### The Flatten Benchmark Results

# Four Flatten Scheme Functions Benchmarked

Finally, the results are in, and the graphs are ready to present. After my last article, I received two (2) new excellent functions from two different readers, and they both do very well, beating my own version of flatten when benchmarked on a favorable Scheme implementation and given a favorable range of list complexity. What I show in todays article are the results of four (4) functions when run on four (4) different Scheme implementations, and for a range of list complexities starting at complexities of 1.93 x 10^3 up to 1.93 x 10^8, and on two Scheme implementations up to 3.86 x 10^8.

The complexity of a list was determined by a simple Scheme function, included in the flatten-benchmark.ss source, that sums the number of pair?'s and atom?'s in a list. This turns out to be a very accurate measure of the input length to a function, and a vast improvement over simply reporting the "length" of a list. Throughout this article, and on the graphs, it will be referred to as the "Complexity" of a list.

The list was constructed by successive cons'ing of what, in the benchmark source, I call a list-segment. Each list segment was composed of three sub-lists. The final list segment looked like this:

(a (b (c (d (e (f (g (h (i (j (k (l (m n) o) p) q) r) s) t) u) v) w) x) y) z a b c d e f g h i j k l m n o p q r s t u v w x y z a (b (d (i q r) (j s t)) (f (k u v) (l w x))) (c (g (m y z) (n aa bb)) (h (o cc dd) (p ee ff))))

When I refer to lists of a certain length, I'm not referring to the Scheme function by the same name, but rather to the number of list-segments, as above, iteratively cons together. Thus when I say I started with lists of length 10 up to 100 step 10, I mean to say ten (10) list-segments up to one hundred (100) list-segments step ten (10), whose (length test-list) => just happens to be 10 up to 100, but whose complexity is equal to 1930 up to 19,300. Lists of length two (2) million, therefore, had complexity of 3.86 x 10^8.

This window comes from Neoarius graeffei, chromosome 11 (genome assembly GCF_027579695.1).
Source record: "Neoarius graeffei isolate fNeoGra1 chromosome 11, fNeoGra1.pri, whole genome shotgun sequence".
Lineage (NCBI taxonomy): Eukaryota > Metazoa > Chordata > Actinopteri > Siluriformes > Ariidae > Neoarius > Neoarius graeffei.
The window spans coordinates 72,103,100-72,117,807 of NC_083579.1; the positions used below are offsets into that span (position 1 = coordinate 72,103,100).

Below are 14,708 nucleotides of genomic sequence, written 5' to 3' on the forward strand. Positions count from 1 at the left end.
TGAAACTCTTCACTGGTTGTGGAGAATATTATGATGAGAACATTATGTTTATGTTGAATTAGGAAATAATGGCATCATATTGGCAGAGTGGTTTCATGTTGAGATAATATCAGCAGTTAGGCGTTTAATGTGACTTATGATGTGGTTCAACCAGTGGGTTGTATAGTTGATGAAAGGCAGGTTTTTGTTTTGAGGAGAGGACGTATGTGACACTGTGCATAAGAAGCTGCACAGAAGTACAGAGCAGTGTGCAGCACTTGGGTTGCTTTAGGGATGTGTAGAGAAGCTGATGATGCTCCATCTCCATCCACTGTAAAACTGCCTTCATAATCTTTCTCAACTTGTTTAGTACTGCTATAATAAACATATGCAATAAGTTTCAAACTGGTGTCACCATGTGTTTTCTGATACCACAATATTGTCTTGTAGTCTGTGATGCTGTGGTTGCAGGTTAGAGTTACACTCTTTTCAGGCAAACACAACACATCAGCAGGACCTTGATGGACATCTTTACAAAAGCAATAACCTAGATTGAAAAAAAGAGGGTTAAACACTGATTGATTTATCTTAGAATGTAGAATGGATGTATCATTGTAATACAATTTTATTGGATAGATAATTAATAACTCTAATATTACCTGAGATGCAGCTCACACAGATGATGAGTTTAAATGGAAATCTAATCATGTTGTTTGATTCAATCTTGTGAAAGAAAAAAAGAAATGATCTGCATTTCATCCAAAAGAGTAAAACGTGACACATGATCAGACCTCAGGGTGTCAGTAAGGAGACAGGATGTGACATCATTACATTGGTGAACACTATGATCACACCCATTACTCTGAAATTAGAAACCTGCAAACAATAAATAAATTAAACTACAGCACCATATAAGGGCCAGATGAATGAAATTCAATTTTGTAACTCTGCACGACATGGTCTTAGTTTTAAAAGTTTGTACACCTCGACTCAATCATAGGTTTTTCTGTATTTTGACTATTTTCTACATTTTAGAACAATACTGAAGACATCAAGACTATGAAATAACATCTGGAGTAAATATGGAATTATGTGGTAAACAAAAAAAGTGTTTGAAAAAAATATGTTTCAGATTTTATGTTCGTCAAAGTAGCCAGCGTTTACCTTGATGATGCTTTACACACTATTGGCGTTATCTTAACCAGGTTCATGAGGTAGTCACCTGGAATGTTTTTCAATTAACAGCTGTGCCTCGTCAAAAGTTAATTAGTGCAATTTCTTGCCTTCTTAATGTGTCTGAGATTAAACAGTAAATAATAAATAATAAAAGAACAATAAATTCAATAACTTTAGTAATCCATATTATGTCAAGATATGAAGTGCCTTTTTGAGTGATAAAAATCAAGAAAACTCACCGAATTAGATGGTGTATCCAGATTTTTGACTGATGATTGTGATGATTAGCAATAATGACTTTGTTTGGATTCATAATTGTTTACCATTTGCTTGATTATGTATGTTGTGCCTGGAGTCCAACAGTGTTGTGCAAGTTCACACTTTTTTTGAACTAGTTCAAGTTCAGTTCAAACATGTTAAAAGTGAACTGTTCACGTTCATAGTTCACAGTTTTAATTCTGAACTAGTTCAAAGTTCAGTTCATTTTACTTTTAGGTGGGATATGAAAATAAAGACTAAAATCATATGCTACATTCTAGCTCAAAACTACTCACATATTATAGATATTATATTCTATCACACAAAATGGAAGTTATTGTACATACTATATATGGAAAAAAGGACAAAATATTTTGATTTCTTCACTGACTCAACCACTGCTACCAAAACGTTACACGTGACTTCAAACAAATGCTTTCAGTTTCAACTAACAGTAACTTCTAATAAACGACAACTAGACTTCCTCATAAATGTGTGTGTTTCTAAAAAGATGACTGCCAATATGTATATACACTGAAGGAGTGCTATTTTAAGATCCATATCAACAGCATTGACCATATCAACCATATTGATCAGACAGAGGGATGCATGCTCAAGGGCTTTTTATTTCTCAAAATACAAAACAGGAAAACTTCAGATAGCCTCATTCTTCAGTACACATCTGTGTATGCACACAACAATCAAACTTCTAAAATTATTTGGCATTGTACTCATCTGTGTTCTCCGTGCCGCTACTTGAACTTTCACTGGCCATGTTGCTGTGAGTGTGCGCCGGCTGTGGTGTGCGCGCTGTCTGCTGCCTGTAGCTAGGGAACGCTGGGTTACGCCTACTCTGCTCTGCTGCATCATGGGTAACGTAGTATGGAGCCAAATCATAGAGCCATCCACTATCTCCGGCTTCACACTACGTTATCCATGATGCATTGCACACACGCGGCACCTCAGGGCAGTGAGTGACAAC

The graphs show the relationship between the "Adjusted Real Time (ms)" of execution in milliseconds on the y axis vs. the unit-less "List Complexity" on the x axis. The "Adjusted Real Time" is simply the real time of execution for a function, extrapolated to equal the real time of execution for a list of given complexity, if that function had executed one thousand (10^3) times over the same list. This was done to provide continuity over all graphs. The actual test runs were conducted using list lengths, that started at lists of length 10 up to 100 step 10, run for 1000 iterations, and progressed, by orders of magnitude, up to lists of length one million, and for two Scheme implementations, up to lists of length two million. But as the list lengths increased, I necessarily had to reduce the number of iterations, in order for the results to be collected in a reasonable amount of time. You will, therefore, see "Adjusted Real Time" reported, when testing lists with lengths over one million, which were only executed for a single iteration, but have been adjusted by multiplying the actual real time of execution by 10^3. Like wise, if an actual run was made for 100 iterations, then the "Adjusted Real Time" is equal to the actual real time of execution times ten. All runs for lists shorter than length one hundred thousand were run for at least ten iterations. Naturally, the precision of the numbers reported for lists of greater complexity suffers from this method, however, as you will see, this loss of precision was not significant, compared to the effects of the ever dwindling available memory that showed up in all Scheme implementations, more notably in some than others.

You may be wondering why I chose to scale up the different runs according to list length instead of complexity. The answer is that it was a matter of convenience on my part. It was just very simple to increment each run by powers of ten, which is easy to achieve using lengths. I covered every order of magnitude with ten data points for each function, and, in the cases where I was able to execute out to lists of length two million, I gathered ten data points for the span between one and two million, in steps of 100,000 for every function. The complexities of each list were calculated just prior to each data point collected. The benchmark could have been designed in such a way as to pre-calculate all the complexities, and store them in a top-level vector, but I have designed the benchmark to accept an arbitrary list, as well as all the other test parameters, interactively to facilitate early experiments. When I settled on the common testing parameters to use across all Scheme implementations, I simply fed them in via a shell script that ran all the tests for a given implementation as one job.